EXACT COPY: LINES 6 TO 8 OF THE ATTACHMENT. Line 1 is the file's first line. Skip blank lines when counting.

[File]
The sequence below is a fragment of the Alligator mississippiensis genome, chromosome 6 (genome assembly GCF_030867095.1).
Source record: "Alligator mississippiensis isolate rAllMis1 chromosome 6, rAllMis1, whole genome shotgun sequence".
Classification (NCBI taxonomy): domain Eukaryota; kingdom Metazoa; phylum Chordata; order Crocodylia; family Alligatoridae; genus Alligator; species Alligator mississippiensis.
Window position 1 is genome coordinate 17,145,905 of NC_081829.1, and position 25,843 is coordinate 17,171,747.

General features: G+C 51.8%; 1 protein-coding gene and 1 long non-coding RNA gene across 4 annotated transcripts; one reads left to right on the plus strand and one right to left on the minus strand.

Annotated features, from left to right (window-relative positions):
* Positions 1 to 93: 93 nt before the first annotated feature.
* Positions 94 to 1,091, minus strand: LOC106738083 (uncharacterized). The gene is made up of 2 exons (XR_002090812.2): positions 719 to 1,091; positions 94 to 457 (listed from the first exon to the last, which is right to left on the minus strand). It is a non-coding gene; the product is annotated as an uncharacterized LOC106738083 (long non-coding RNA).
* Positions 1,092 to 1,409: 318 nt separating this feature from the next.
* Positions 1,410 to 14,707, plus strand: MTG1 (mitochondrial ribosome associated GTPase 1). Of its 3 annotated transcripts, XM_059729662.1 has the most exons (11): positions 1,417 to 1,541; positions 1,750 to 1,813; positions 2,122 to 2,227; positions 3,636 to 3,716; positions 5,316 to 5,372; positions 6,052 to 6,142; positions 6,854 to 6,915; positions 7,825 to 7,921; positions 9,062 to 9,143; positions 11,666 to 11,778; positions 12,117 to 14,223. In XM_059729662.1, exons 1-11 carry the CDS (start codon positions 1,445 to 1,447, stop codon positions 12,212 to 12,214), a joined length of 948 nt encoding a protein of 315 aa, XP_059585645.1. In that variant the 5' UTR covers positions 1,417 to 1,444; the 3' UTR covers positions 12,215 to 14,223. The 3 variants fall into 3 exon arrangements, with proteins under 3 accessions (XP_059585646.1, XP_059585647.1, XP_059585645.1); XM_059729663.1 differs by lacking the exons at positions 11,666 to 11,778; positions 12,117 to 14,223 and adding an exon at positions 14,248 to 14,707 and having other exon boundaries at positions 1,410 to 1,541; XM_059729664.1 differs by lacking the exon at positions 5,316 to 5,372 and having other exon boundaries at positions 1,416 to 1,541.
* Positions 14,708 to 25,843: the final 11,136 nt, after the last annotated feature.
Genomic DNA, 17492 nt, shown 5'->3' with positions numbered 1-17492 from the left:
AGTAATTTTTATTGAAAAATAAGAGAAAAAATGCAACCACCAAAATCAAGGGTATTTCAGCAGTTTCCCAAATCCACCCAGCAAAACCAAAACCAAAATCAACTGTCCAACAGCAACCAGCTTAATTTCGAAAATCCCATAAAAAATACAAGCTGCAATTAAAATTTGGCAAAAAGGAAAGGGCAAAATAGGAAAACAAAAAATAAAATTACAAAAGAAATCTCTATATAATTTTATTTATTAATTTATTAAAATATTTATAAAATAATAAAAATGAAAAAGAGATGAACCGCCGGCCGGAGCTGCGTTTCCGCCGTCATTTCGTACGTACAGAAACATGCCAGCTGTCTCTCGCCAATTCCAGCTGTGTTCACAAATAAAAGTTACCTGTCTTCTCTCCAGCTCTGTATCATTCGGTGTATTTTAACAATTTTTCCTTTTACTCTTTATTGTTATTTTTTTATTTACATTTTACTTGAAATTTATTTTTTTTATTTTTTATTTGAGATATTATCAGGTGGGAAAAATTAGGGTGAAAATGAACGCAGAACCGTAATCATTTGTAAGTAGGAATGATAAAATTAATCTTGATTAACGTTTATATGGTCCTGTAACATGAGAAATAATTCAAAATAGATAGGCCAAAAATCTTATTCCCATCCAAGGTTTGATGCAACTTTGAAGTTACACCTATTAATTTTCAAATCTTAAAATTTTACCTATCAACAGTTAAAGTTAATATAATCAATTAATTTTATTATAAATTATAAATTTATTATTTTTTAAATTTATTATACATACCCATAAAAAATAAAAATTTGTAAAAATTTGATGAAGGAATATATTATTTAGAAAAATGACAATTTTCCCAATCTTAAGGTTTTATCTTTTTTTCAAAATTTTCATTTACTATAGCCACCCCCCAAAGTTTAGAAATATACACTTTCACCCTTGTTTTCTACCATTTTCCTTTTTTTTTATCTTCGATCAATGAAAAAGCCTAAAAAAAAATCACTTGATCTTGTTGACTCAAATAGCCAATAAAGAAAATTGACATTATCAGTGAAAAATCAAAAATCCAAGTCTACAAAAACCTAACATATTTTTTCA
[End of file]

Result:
Annotated features, from left to right (window-relative positions):
* Positions 1 to 93: 93 nt before the first annotated feature.
* Positions 94 to 1,091, minus strand: LOC106738083 (uncharacterized). The gene is made up of 2 exons (XR_002090812.2): positions 719 to 1,091; positions 94 to 457 (listed from the first exon to the last, which is right to left on the minus strand). It is a non-coding gene; the product is annotated as an uncharacterized LOC106738083 (long non-coding RNA).